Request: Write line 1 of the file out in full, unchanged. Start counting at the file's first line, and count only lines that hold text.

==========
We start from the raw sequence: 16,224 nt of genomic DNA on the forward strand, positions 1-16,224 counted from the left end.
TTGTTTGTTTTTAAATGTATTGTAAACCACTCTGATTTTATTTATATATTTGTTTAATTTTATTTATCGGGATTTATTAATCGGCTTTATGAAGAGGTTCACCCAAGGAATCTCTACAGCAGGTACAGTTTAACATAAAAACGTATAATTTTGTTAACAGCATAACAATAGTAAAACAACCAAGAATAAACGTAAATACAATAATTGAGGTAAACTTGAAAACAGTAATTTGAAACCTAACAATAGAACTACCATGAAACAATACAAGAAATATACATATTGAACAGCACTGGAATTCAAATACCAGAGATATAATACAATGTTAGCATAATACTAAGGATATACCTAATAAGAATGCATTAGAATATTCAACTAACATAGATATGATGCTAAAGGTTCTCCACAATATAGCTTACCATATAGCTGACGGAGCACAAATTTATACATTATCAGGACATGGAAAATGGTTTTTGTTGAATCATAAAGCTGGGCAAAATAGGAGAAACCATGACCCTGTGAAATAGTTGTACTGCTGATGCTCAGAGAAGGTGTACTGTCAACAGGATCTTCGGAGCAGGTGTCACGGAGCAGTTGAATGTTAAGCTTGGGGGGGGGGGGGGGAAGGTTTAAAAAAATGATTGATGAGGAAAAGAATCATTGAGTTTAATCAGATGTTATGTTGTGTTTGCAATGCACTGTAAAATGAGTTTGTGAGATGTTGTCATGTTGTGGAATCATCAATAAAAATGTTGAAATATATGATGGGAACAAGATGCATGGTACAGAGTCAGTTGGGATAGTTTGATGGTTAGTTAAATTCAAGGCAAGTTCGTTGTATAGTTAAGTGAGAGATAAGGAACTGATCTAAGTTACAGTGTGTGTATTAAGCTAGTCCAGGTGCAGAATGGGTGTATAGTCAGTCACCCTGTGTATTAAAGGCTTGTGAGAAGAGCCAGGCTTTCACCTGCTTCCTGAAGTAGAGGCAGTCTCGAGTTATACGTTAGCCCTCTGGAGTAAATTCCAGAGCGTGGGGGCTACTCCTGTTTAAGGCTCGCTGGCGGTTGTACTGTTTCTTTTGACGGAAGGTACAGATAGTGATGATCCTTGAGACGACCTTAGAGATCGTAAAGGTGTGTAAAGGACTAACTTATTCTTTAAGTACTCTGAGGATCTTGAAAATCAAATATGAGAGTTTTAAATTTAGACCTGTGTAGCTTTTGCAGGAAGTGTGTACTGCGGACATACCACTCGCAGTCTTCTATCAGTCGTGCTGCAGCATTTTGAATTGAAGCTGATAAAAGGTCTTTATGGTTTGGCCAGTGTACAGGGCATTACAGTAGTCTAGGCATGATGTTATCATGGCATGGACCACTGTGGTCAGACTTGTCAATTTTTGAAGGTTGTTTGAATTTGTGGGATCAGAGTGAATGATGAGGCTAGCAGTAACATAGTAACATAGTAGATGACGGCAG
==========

We start from the raw sequence: 16,224 nt of genomic DNA on the forward strand, positions 1-16,224 counted from the left end.